Vaccinations and Rheumatic Disease

Special Report

Common questions about vaccinations for patients with rheumatic disease fall into four categories:

1. Does vaccination cause rheumatic disease?
2. Does vaccination worsen rheumatic disease?
3. Is vaccination effective in rheumatic disease?
4. Are vaccinations dangerous for someone with rheumatic disease?

Because there are many types of vaccinations (see Table below), many different vaccination schedules, and many differences among patients with rheumatic diseases, definitive answers are few. However, a number of specific studies permit general answers. In general, those answers are:

1. Vaccination does not cause rheumatic disease.

2. Vaccinations do not worsen rheumatic disease.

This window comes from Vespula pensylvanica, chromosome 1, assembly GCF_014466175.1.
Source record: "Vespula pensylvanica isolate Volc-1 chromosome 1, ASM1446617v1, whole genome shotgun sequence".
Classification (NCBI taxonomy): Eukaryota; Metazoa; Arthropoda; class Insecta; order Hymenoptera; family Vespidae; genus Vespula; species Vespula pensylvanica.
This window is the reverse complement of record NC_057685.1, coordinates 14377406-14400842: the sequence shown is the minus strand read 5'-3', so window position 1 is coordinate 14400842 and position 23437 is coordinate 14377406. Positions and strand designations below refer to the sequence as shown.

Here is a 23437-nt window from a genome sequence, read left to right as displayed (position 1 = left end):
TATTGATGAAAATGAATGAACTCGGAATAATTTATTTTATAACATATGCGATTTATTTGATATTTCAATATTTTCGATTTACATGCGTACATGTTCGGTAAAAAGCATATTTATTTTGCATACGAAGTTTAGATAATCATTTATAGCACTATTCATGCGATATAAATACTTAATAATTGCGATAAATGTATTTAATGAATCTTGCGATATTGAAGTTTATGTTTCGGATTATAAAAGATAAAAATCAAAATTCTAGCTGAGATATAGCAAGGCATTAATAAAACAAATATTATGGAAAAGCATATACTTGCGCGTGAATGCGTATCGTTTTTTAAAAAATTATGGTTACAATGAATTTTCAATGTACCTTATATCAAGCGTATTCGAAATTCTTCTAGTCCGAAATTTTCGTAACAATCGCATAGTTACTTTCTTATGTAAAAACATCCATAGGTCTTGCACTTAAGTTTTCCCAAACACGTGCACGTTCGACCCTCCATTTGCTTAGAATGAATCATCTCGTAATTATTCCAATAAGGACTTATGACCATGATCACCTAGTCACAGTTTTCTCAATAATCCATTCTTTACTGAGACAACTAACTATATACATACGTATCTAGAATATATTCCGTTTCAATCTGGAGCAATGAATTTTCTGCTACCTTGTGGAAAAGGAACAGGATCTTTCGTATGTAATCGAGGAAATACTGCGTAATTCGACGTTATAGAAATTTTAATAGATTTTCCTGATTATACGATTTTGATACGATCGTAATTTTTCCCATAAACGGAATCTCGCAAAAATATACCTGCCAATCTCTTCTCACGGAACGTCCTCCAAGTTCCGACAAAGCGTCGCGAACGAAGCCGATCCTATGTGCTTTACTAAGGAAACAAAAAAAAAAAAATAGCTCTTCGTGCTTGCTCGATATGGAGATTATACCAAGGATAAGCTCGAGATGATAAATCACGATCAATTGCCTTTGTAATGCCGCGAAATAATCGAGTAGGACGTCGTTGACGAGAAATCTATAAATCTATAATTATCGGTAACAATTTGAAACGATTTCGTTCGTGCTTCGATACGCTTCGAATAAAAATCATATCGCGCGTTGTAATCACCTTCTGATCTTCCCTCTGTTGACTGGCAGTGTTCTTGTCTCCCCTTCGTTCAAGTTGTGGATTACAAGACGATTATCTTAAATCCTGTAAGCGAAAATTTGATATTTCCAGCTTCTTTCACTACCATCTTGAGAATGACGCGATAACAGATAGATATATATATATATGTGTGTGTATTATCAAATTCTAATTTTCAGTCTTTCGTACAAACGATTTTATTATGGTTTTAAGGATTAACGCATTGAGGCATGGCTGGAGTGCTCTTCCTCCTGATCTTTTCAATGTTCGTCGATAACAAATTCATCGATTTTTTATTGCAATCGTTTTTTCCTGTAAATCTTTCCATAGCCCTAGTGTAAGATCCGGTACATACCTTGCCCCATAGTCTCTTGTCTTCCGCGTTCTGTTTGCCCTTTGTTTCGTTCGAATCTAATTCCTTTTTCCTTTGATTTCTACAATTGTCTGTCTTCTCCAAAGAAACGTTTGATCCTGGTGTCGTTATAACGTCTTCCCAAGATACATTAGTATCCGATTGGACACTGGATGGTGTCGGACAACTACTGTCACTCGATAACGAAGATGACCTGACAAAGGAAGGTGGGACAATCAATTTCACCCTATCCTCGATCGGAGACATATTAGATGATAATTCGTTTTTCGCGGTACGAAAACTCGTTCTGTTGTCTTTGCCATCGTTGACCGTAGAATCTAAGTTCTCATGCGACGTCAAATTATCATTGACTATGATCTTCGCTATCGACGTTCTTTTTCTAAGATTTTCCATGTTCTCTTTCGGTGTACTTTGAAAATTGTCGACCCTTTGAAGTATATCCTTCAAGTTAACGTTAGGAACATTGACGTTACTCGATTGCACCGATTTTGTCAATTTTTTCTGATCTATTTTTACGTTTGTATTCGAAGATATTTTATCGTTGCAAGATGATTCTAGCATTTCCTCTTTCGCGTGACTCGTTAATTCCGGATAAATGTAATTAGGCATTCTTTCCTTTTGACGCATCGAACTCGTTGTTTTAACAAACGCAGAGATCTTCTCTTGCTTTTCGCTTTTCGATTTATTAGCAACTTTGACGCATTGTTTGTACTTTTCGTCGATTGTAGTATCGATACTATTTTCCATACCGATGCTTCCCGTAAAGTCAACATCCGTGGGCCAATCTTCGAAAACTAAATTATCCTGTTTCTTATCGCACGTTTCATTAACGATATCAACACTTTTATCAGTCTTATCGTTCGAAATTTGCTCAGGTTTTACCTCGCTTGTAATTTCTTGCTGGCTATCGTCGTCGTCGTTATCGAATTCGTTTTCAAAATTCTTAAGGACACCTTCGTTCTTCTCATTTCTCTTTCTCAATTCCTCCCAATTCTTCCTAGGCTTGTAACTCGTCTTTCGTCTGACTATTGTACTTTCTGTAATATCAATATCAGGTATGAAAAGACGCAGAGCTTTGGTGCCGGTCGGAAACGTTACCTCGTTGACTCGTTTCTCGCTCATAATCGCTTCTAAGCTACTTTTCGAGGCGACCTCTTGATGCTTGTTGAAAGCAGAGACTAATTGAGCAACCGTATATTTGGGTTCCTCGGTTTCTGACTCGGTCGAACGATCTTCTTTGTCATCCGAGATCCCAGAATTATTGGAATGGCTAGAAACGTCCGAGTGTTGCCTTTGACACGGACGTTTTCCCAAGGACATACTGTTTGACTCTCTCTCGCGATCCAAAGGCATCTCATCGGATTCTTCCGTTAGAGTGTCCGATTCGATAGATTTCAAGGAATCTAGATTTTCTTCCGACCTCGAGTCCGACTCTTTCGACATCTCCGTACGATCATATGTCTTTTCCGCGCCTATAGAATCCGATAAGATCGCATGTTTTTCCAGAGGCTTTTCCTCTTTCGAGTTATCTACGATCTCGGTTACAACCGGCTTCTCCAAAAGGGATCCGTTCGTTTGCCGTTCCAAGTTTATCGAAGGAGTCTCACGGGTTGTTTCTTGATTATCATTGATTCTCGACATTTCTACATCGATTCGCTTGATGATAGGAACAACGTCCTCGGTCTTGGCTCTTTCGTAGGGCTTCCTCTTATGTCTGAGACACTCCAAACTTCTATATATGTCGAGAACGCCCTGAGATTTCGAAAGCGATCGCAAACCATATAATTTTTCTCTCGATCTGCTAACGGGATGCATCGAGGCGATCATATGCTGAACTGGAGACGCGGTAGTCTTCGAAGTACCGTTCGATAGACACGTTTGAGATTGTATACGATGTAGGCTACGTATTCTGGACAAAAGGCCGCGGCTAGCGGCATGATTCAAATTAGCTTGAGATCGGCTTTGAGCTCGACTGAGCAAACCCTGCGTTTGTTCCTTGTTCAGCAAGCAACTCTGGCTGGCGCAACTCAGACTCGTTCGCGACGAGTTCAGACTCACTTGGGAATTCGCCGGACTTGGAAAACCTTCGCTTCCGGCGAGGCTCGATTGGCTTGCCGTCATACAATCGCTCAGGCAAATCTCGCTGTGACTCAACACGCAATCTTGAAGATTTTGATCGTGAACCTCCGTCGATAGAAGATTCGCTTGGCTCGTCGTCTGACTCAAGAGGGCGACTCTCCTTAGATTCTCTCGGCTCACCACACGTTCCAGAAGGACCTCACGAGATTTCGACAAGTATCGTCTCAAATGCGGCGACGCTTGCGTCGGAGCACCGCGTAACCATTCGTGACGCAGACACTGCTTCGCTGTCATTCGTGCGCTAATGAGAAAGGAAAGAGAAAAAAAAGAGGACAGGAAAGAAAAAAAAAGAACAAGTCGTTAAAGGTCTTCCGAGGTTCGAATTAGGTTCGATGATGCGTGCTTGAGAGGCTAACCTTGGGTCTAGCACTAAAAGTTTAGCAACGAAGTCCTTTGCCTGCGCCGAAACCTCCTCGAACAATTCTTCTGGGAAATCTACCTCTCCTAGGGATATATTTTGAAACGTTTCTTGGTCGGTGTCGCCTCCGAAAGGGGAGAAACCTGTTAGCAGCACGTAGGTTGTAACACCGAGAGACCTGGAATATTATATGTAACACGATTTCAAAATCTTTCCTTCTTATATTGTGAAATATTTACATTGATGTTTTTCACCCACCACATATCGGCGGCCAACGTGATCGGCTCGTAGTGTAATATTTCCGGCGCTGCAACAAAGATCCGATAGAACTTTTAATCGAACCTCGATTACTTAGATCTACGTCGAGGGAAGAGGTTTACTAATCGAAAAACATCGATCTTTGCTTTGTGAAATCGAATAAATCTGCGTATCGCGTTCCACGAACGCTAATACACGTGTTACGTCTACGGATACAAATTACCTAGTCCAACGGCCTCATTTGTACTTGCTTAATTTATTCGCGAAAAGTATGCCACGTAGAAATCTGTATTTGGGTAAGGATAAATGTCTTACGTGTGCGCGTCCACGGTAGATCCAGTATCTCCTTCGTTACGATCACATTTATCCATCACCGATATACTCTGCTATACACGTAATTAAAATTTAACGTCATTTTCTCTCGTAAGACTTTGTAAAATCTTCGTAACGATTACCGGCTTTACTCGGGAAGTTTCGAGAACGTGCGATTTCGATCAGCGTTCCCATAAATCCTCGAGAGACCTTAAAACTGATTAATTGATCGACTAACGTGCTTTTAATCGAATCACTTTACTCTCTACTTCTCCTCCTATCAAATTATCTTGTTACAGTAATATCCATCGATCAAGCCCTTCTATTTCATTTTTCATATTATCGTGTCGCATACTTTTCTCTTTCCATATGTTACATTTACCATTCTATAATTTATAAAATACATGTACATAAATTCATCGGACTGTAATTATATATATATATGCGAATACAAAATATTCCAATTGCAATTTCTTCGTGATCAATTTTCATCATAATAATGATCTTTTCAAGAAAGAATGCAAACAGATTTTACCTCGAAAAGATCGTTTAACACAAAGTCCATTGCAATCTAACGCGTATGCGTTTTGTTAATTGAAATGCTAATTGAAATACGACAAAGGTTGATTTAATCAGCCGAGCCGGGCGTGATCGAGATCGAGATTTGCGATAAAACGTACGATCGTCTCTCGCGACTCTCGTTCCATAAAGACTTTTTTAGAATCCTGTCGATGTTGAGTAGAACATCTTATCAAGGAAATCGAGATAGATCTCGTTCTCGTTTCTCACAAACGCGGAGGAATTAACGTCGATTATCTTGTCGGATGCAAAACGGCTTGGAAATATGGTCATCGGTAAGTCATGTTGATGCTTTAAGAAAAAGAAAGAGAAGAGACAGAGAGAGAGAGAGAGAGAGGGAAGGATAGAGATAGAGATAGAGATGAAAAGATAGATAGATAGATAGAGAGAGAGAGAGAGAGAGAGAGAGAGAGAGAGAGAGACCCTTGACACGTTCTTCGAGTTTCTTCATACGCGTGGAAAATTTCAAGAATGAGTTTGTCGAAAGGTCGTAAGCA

3. Vaccinations are generally effective in patients who are not taking high doses of prednisone or immunosuppressive drugs.

4. Vaccinations are not dangerous for persons with rheumatic disease, except: live-virus and bacterium vaccinations are dangerous for, and are contraindicated in, patients who take high doses of prednisone or immunosuppressive drugs, or who have very low white blood cell counts or are otherwise immunocompromised.

References to medical articles (below) can provide readers with information on specific rheumatic diseases. references to medical articles are attached. Detailed information about vaccinations, including immunization schedules and doses are available from the National Centers for Disease Control, Advisory Committee On Immunization Practices (CDC, ACID), which provides a comprehensive website. What follows are brief answers to questions patients with rheumatic disease may ask. …

See the complete article on the Hospital for Special Surgery’s web site

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